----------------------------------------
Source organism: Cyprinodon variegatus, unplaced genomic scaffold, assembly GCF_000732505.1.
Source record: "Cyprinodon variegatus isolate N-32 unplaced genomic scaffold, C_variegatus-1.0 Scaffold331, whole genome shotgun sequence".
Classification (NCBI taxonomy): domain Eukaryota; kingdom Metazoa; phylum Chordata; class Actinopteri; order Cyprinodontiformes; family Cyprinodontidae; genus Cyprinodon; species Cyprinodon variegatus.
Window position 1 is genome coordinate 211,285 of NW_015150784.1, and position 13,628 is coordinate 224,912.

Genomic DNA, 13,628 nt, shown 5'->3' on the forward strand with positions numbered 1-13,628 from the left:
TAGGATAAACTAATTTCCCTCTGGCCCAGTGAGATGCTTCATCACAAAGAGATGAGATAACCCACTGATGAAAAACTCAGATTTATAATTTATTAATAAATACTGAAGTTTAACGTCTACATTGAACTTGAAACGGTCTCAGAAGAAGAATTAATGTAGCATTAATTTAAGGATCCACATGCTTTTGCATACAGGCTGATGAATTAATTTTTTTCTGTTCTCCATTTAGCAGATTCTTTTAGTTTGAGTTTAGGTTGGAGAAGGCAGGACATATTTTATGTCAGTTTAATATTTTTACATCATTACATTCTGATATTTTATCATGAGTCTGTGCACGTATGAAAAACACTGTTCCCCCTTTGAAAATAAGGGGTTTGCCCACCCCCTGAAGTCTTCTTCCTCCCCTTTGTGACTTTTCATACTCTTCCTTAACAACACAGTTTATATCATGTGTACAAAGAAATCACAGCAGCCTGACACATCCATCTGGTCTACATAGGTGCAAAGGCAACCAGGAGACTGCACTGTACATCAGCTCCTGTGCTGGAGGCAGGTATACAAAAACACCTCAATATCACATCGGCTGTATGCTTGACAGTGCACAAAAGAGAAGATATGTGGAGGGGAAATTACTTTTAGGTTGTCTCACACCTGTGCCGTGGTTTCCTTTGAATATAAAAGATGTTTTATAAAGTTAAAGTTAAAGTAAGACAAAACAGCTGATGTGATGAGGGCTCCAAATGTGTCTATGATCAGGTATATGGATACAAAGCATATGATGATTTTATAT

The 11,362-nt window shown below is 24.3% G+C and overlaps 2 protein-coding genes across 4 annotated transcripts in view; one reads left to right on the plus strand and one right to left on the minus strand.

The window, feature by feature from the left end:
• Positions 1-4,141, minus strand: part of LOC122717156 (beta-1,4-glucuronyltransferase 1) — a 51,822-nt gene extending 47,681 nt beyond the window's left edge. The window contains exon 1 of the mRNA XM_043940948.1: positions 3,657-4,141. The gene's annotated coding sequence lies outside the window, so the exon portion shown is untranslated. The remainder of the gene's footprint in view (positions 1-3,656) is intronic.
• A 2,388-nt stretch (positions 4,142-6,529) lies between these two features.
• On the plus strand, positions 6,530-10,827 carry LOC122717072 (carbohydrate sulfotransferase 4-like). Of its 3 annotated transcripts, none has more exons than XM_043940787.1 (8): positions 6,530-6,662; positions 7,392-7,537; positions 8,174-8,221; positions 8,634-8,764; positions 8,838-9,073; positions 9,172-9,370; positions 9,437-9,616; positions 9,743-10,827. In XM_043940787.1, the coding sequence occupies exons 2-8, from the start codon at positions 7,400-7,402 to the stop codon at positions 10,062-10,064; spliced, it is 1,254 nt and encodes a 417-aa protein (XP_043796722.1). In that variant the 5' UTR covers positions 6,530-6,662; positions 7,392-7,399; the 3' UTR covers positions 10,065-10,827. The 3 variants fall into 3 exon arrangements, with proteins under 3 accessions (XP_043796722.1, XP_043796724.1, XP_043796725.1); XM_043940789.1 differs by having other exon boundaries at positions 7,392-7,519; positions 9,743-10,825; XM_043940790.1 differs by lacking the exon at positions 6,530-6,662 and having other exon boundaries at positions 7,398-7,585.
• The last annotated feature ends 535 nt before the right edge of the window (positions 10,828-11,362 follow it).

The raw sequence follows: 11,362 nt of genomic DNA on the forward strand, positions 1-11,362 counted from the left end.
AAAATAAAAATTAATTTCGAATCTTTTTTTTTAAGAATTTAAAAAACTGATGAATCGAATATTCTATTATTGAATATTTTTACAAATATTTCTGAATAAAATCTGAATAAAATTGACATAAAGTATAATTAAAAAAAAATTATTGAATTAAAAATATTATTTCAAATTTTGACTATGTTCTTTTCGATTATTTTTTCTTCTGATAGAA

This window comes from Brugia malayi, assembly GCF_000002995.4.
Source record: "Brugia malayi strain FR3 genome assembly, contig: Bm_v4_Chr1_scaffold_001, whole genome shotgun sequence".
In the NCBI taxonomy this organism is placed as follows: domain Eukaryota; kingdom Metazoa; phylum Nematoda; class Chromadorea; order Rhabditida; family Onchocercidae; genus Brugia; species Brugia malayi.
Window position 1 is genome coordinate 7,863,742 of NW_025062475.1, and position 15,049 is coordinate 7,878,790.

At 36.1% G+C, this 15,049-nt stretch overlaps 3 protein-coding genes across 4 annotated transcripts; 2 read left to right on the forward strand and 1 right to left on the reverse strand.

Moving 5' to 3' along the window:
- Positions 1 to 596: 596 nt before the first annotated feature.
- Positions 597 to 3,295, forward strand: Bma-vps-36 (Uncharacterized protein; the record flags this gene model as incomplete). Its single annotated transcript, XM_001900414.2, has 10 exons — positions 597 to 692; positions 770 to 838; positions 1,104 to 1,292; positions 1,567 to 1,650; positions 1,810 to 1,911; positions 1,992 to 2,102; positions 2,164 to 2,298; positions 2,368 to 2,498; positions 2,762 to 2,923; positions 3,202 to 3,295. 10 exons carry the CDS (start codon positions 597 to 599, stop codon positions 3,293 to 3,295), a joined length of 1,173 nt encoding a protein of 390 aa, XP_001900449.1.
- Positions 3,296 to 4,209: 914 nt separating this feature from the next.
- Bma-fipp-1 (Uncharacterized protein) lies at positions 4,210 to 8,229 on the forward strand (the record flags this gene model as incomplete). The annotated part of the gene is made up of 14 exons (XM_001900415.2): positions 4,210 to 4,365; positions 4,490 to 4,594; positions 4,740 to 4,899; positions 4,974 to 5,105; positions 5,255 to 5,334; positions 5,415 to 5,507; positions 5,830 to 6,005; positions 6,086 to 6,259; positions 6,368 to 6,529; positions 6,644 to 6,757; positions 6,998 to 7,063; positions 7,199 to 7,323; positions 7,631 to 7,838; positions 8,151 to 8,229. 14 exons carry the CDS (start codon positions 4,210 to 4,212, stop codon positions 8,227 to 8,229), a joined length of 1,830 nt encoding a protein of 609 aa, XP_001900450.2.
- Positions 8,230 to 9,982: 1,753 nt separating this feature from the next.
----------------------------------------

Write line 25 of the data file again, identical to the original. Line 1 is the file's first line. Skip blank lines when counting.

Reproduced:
- Positions 8,230 to 9,982: 1,753 nt separating this feature from the next.